Heritage Gateways

Official Sesquicentennial K-12 Education Project
sponsored by the Utah State Board of Education, the BYU-Public School Partnership and the Utah Education Network

Brent C (B.C.) Moore Journals

May 25, 1997

Location: Ash Hollow (Lewellen) - 633 miles left, Nebraska - Location: 41:19:53N 102:08:36W (south side of the river. So named from a grove of timber growing on it. It occupies a space of about fifteen to twenty acres, and is surrounded by high bluffs.)

Summary: Day of rest, rain.

Journal entry: Some of us ended going in a truck 20 miles to Ogalalla yesterday evening to do laundry and get pizza and groceries. I know -- not exactly authentic pioneer activities, but I really didn't want to wash my clothes in the Platte. When we got back to Lewellen, it was starting to rain.

It rained on me all night, and I woke up with a couple of puddles in my tent. Rei still hasn't sent out my new tent, and I have been having to make do with what I have.

Our bus driver, Buddy, is leaving today, since he has a broken hand. He was passing out suckers to all the kids today. We are all going to miss him.

We held church services in one of the exhibit buildings on the fair grounds. There were people from the wagon train and members from all over this part of Nebraska The building was so full that there were a lot of people standing. I have gotten used to wearing a shirt and tie to church all my life, but it is refreshing to come to church and see people dressed in pioneer attire -- boots, vests, bonnets, and dresses. "Sunday best" takes on an entirely different meaning. Various people got up in the meeting to express their gratitude for the way the Lord has been watching out for us. Walt should have broken his leg when his horse fell on him, but after getting a blessing, he only had bruised muscles. The parents of the little boy who was kicked by a mule talked about the miracle of their son's health. There are miracles that happen each day here.

I promised to tell a little more about how I met Amy. It might take some time, so I'll only be able to start today. I also thought it might be nice to hear of the tale from her point of view, so you might be hearing from her periodically.

Amy joined the wagon train only a few days after I did, when we were in Fremont. She was with a couple of friends from school and only was planning on being here for 3 days. But all it takes is one day with the wagon train to become enchanted with it all. There is a wonderful spirit here, and life is so much simpler. She decided to make arrangements to stay out here for the entire length of the trek.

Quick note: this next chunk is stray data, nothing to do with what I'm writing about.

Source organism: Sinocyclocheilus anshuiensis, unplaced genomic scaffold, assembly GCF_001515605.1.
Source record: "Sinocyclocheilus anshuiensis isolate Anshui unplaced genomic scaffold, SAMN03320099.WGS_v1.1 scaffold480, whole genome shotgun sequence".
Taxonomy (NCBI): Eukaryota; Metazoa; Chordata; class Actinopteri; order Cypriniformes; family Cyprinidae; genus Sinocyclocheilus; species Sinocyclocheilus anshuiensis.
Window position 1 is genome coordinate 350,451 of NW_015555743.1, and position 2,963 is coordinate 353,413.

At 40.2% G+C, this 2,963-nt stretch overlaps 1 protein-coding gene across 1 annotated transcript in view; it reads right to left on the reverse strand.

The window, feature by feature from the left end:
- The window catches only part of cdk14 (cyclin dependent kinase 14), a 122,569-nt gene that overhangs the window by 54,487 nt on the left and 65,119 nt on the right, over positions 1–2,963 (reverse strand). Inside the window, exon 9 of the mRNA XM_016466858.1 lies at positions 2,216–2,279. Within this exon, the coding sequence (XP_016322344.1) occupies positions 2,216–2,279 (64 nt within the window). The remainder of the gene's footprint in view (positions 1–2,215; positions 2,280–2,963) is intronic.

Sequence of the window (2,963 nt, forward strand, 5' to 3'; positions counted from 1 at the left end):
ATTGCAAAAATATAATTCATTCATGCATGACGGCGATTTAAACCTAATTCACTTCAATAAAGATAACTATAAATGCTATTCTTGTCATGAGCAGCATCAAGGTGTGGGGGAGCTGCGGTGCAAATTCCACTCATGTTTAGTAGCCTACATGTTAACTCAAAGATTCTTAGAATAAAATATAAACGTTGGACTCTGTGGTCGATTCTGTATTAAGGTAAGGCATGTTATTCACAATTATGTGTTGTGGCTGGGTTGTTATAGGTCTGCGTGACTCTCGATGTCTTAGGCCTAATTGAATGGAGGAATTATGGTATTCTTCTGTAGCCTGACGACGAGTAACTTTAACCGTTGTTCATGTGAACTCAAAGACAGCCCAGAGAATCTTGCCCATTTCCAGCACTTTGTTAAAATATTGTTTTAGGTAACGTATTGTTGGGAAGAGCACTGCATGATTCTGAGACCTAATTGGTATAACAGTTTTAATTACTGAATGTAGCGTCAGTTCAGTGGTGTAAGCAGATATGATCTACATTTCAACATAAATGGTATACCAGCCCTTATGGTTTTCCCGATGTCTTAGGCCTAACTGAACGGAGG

I became interested in her because we seemed to have so much in common and because she has a real genuine and sincere love for people. She loves to sing and play her guitar, and her music has become a breath of fresh air to all of us on the wagon train, especially when we are tired or sad. Sometimes she reminds me of Mary Poppins or Maria Von Trapp from "The Sound of Music." But the icing on the cake was that we happened to have identical tents. People have joked that we were destined for each other because of our matching tents. Who knows?

Hi, this is Amy. I thought I'd introduce myself and explain how I ended up out here in case anyone wants to know. The first time I heard about the wagon train was last spring when I went to Nauvoo. It sounded like an amazing experience and I felt that I would love to participate. I thought about it now and then as the year went on and eventually decided that it would be too much to spend my whole summer out here walking across the plains. It seemed like it would be too much to ask to be away so long. So I resigned myself to coming with some friends as soon as winter semester was over and spending a few days on the trail.

We arrived in Fremont to meet the wagon train on the twenty-third of April. I was so excited to be there and to see the wagons and the people. It is hard to explain how it felt. It was a beautiful sight. My mother's and my father''s ancestors traveled across the plains.

From my early childhood I have heard about the pioneers. It is part of my heritage. But that does not completely explain the feeling I had when we arrived to join the wagon train. It felt like it was important for me to be part of it. I felt completely at home in the environment, as comfortable as I have ever been. I still feel that way.

We walked from Fremont to North Bend on the twenty-fourth of April. I met B.C. at lunch and he seemed like a nice enough guy. Look, I have more to say but it is late and we have a lot of walking to do tomorrow so I better go now.